YANGON (Reuters) - A court in Myanmar declined to grant bail on Thursday for two Reuters journalists accused of violating the country’s Official Secrets Act, although their defence lawyer said information in documents at the centre of the case was publicly available.
Lawyer Than Zaw Aung said a police witness had accepted during court proceedings that details in documents found in the possession of the reporters when they were arrested had already been published in newspaper reports.
Wa Lone, 31, and Kyaw Soe Oo, 27, had worked on Reuters coverage of a crisis in Rakhine state, where an army crackdown on insurgents that started on Aug. 25 has triggered the flight of nearly 690,000 Rohingya Muslims to neighbouring Bangladesh, according to the United Nations.
The reporters were detained on Dec. 12 after they had been invited to meet police officers over dinner in Yangon. They have told relatives they were arrested almost immediately after being handed some documents at a restaurant by two officers they had not met before.
Police Major Min Thant, who said he led the team of arresting officers, on Thursday submitted what he said were secret documents seized from the two reporters to the district court in Yangon.
Police have previously said the documents contained information on the disposition and operations of security forces in Rakhine’s Maungdaw district.
In response, defence attorney Than Zaw Aung submitted copies of several newspaper articles that he said showed the information in the documents was already in the public domain.
“After Aug. 25, the government explained to the media and diplomats about what happened in Maungdaw,” Than Zaw Aung said.
He said afterwards that Major Min Thant had acknowledged that when cross-examined.
“The witness admitted that the content of the documents they obtained from them is the information that the public already knew. He said the contents are same,” Than Zaw Aung told Reuters.
At the end of the day’s proceedings, the court rejected the defence’s application for bail. Reading from the Official Secrets Act, Judge Ye Lwin said the alleged offence was “non-bailable”, without elaborating further.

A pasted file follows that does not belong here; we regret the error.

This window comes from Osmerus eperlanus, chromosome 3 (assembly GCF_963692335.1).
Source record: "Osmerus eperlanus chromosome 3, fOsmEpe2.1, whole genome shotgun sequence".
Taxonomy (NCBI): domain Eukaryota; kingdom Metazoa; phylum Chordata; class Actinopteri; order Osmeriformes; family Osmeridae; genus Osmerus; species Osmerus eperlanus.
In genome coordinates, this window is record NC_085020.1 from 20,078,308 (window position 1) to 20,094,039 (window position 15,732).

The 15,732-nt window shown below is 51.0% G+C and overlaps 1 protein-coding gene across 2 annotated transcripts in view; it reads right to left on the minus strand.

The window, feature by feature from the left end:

Reuters President and Editor-in-Chief Stephen J. Adler expressed disappointment at the decision and called for the journalists’ prompt release.
“It has now been more than fifty days since they were arrested, and they should have the opportunity to be with their families as the hearings continue,” he said in a statement.
“We believe the court proceedings will demonstrate their innocence and Wa Lone and Kyaw Soe Oo will be able to return to their jobs reporting on events in Myanmar.”
Relatives of the two reporters were distraught after the decision was announced.
“I cleaned my house with the hope that he might get bail, just in case,” Pan Ei Mon, Wa Lone’s wife, said, sobbing. “I knew that he wouldn’t get bail but still I cannot handle this.”
Kyaw Soe Oo’s wife, Chit Su Win, held on to him in tears, kissing him as he was being taken back to prison.
In the morning, the two journalists had been smiling and appeared in good spirits as they were brought handcuffed to the court from Yangon’s notorious Insein prison. Wa Lone gave the “thumbs up” sign and Kyaw Soe Oo hugged his young daughter.
The courtroom was packed with reporters and diplomats from the U.S., British, Canadian, Norwegian, Swedish, French and Danish embassies as well as United Nations and European Union officials.
Under cross-examination, police witness Min Thant also said he had updated the paperwork recording Kyaw Soe Oo’s arrest and search to show he was detained outside the restaurant where the reporters say they had a meal with police officers.
Kyaw Soe Oo had refused to sign a form stating he was arrested at an intersection in northern Yangon where police say they had a checkpoint, the officer said.
The two journalists said afterwards that Min Thant was not among the officers who arrested them.
“We have never seen that police officer before,” Wa Lone told reporters outside the courtroom. “We were arrested by plainclothes police.”
In his testimony, Min Thant said he led the team that arrested the reporters and that he was in uniform at the time.
The court hearing is to determine whether Wa Lone and Kyaw Soe Oo will face charges under the Official Secrets Act.
The act dates back to 1923 - when Myanmar, then known as Burma, was under British rule - and carries a maximum prison sentence of 14 years.
The reporters have been accused under Section 3.1 (c), which covers entering prohibited places, and taking images or obtaining secret official documents that “might be or is intended to be, directly or indirectly, useful to an enemy”.
The next hearing will be on Feb. 6.
On Thursday, United Nations Secretary-General Antonio Guterres urged the international community “to do whatever it can” to secure the release of two Reuters journalists detained in Myanmar and ensure press freedom in the country, U.N. spokesman Stephane Dujarric said.
But Myanmar told the United Nations Security Council not to visit during February this year because it was “not the right time,” Kuwait’s U.N. Ambassador Mansour Ayyad Al-Otaibi said on Thursday, adding that the country did not completely reject the proposed trip.
“They did not reject it. They just think this is not the right time for the visit,” Al-Otaibi said.
“They are currently organising a visit for the diplomatic corps in Myanmar to the Rakhine state. They also said that tensions are high in the Rakhine state at the moment, these were the reasons given to us by the Myanmar authorities,” he said.
Reporting by Myanmar bureau; Writing by Raju Gopalakrishnan; Editing by Alex Richardson and Clive McKeef